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Part of what makes living in Hawaii so pleasant is the gentle breeze. Arriving from the northeast, it’s light enough that it is barely noticeable but strong enough to chase away the humidity.
It’s a natural draw to the outdoors. It is not uncommon to show up at a house to find its residents relaxing out in the covered porch or in the car port, not their living room, and enjoying the cooling winds — and a cool drink.
Nowadays, experts say, these breezes, called trade winds, are declining, a drop that’s slowly changing life across the islands.
The effects can be seen from the relatively minor, such as residents unaccustomed to the humidity complaining about the weather and having to use their fans and air conditioning more often, to the more consequential, including winds being too weak to blow away volcanic smog.
The winds also help bring the rains, and their decline means less water. It’s one reason officials are moving to restore the health of the mountainous forests that hold the state’s water supply and encourage water conservation. Scholars are studying ways for farmers to plant crops differently.
It’s not clear what’s behind the shift in the winds.
“People always try to ask me: ‘Is this caused by global warming?’ But I have no idea,” said University of Hawaii at Manoa meteorologist Pao-shin Chu, who began to wonder a few years ago about the winds becoming less steady and more intermittent.
Chu suggested a graduate student look into it. The resulting study, published last fall in the Journal of Geophysical Research, showed a decades-long decline, including a 28 percent drop in northeast trade wind days at Honolulu’s airport since the early 1970s.
The scientists used wind data from four airports and four ocean buoys as well as statistical data analysis for their study. Now, they are working to project future trade winds using the most recent data from the Intergovernmental Panel on Climate Change, a scientific body of the United Nations.
Luke Evslin is already noticing the dip. The 28-year-old has paddled outrigger canoes — boats long used around the Pacific for fishing, travel and racing — for most of his life. In Hawaii, this means he rides waves generated by trade winds. These days, though, there are fewer waves to surf because the winds are arriving less often.
“You show up and the wind is blowing in the wrong direction. So instead of a 3-hour-45-minute race, it turns into a 5 ½-hour race,” Evslin said. “So instead of testing your surfing ability, it’s testing your endurance. It’s a different type of paddling.”
He’s thinking he’ll now have to start training for races in canals and rivers to better prepare for flat water conditions.
Sometimes the winds are too weak to blow away the volcanic smog, or vog, created by sulfur dioxide erupting from Kilauea volcano on the Big Island, leaving a white or brownish haze hanging over Honolulu. This aggravates asthma and other respiratory problems.
For now, Chu said the most important consequence will be declining rainfall and a drop in the water supply, particularly as Hawaii’s population grows and uses more water.
Trade winds deliver rain to Hawaii when clouds carried from the northeast hit mountainous islands built by millions of years of volcanic eruptions. These rains, together with rainfall from winter storms, are the state’s primary sources of water.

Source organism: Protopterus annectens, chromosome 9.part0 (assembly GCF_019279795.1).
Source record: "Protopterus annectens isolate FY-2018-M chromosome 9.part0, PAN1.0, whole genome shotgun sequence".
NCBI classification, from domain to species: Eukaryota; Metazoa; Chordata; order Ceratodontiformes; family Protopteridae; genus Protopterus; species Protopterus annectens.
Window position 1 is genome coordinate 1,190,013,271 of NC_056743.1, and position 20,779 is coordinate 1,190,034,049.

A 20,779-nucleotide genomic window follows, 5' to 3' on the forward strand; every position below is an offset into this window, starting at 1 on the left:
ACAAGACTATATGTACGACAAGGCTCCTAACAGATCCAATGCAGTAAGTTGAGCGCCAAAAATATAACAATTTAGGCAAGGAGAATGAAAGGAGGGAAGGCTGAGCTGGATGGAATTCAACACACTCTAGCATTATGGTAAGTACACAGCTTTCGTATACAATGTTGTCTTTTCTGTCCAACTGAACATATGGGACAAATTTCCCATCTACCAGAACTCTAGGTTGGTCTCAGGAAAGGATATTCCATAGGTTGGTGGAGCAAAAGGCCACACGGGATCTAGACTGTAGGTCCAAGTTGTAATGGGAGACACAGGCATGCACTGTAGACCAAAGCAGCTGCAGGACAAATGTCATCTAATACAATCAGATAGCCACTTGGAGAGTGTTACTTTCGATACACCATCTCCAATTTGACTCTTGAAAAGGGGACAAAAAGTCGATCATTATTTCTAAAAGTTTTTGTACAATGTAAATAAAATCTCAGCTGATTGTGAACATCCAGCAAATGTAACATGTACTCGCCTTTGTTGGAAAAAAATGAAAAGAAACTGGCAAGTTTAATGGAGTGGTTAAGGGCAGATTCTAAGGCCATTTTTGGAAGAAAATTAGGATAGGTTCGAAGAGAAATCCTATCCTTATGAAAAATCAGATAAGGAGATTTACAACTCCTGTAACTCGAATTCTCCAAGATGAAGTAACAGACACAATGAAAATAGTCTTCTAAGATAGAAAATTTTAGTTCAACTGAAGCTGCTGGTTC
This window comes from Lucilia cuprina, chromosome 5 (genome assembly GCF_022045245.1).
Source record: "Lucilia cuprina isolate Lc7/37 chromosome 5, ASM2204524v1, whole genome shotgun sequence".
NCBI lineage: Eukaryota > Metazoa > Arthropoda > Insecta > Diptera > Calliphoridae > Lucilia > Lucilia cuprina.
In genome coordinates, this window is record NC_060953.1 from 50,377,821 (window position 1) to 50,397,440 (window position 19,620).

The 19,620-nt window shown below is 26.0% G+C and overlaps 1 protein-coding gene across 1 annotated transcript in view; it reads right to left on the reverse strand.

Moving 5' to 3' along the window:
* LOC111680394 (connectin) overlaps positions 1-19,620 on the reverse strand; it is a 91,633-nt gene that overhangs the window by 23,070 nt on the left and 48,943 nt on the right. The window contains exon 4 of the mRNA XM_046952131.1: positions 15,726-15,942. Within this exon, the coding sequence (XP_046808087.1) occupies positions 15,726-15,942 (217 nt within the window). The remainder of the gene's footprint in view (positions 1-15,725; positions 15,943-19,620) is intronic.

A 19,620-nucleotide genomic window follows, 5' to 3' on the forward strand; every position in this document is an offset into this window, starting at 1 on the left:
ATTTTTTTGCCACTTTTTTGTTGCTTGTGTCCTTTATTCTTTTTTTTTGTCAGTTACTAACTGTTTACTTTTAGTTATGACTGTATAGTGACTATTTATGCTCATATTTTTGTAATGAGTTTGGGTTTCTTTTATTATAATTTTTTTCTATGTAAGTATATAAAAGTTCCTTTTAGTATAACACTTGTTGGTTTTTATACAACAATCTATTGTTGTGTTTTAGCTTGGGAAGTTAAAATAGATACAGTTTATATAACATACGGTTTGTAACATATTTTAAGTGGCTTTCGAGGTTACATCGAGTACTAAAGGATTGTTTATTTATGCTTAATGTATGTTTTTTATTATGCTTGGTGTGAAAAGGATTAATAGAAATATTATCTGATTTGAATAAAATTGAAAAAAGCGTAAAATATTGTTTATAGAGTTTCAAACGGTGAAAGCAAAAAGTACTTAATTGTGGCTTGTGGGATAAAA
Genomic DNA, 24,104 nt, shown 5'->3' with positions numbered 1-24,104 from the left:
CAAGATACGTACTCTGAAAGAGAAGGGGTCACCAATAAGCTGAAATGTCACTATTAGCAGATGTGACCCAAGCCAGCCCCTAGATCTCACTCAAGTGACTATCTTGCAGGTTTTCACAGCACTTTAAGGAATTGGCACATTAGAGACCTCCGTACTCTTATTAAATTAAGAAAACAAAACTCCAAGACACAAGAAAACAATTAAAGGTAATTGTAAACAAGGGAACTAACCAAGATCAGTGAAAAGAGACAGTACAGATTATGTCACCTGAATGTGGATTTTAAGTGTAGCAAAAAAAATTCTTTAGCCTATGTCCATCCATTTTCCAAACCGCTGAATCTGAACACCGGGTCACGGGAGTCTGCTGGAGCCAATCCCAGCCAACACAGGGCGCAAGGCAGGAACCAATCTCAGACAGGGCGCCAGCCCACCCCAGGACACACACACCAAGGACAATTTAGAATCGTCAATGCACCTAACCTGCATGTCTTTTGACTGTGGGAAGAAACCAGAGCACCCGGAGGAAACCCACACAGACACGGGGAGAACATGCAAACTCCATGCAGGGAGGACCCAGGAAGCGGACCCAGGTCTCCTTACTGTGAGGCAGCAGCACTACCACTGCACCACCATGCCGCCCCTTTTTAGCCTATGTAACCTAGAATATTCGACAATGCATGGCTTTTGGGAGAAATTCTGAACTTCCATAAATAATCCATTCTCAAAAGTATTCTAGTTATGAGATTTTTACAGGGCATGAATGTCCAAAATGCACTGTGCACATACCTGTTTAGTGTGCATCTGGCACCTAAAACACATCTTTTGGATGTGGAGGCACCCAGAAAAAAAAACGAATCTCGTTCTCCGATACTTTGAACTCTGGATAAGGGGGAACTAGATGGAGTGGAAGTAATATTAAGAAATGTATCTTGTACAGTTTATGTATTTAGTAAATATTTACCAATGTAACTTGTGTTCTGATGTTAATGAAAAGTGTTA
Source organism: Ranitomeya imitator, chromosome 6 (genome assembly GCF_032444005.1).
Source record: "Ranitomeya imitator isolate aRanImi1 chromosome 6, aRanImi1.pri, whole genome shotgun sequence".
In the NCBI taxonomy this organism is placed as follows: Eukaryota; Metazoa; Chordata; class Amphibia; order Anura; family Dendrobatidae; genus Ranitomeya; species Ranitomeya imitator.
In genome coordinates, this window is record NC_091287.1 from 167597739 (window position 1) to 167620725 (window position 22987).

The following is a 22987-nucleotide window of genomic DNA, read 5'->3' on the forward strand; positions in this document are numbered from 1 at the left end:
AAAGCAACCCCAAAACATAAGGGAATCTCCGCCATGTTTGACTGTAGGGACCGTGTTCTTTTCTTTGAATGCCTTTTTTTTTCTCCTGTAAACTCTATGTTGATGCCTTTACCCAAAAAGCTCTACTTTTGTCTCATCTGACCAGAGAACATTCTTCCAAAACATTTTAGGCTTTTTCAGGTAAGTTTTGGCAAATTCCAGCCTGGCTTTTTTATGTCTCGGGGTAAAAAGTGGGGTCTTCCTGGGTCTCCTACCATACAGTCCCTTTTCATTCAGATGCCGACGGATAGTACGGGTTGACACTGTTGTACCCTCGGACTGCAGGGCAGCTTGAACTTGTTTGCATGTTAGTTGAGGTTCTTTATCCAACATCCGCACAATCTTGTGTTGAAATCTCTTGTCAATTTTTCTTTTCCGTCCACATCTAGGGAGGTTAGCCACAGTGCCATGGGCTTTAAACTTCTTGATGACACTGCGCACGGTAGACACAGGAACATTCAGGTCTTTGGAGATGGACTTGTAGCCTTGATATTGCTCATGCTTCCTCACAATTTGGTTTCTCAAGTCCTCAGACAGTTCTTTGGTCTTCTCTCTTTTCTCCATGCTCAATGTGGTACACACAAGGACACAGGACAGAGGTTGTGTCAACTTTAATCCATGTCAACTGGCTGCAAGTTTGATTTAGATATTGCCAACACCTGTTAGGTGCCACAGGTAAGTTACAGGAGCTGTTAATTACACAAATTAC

On Oahu, the rain feeds ground aquifers that supply water to about 950,000 people in Honolulu and surrounding towns.
Barry Usagawa, the water resources program administrator for Honolulu’s water utility, said residents are reporting streams near their homes are flowing lower than before.
“What we don’t know is if this is truly a downward trend or just the lower leg of a long-term cycle. Is it going to go back up?” he said. The utility has contracted Chu to develop rainfall forecasts to plan for the decades ahead.
The water utility is also encouraging people to fix leaks and buy appliances that use less water to reduce their water consumption. It’s developing water recycling facilities so places like golf courses will be irrigated with recycled water. Desalinizing ocean water may also be an option, Usagawa said.
In the meantime, the utility supports efforts to improve the health of Oahu’s forests so they can absorb as much rain as they get.
The Legislature this year approved a state budget with $8.5 million for watershed protection steps next fiscal year that include removing invasive weeds and keeping out pigs and other feral animals that dig up forest plants.
The drop in trade winds, along with a separate decline in winter Kona storms, is one reason parts of Hawaii are in drought. Maui, for example, just had the driest April on record.
To cope with the rainfall decline, University of Hawaii at Manoa agriculture professor Ali Fares said farmers can try to grow crops during the rainy reason and avoid months with more uncertainty about water availability.
Farmers could also plant more drought tolerant crops and irrigate when crops are under the most stress. “So many people only talk about drought when there’s no water. But it’s too late then. We have to talk about these before they happen,” Fares said.
The trade wind decline may be too subtle to affect the state’s biggest industry, tourism, and keep away any of the 8 million travelers who visit Hawaii each year. After all, even without trade winds, Hawaii’s humidity is mild compared to Hong Kong or Tokyo. And the heat here is nothing compared to summer in Texas or Arizona.
“We do have the best weather in the planet. We really do,” said Jerome Agrusa, a travel industry management professor at Hawaii Pacific University. “Once you leave to go visit somewhere else, you realize. I go away and I think: ‘What did I go for?'”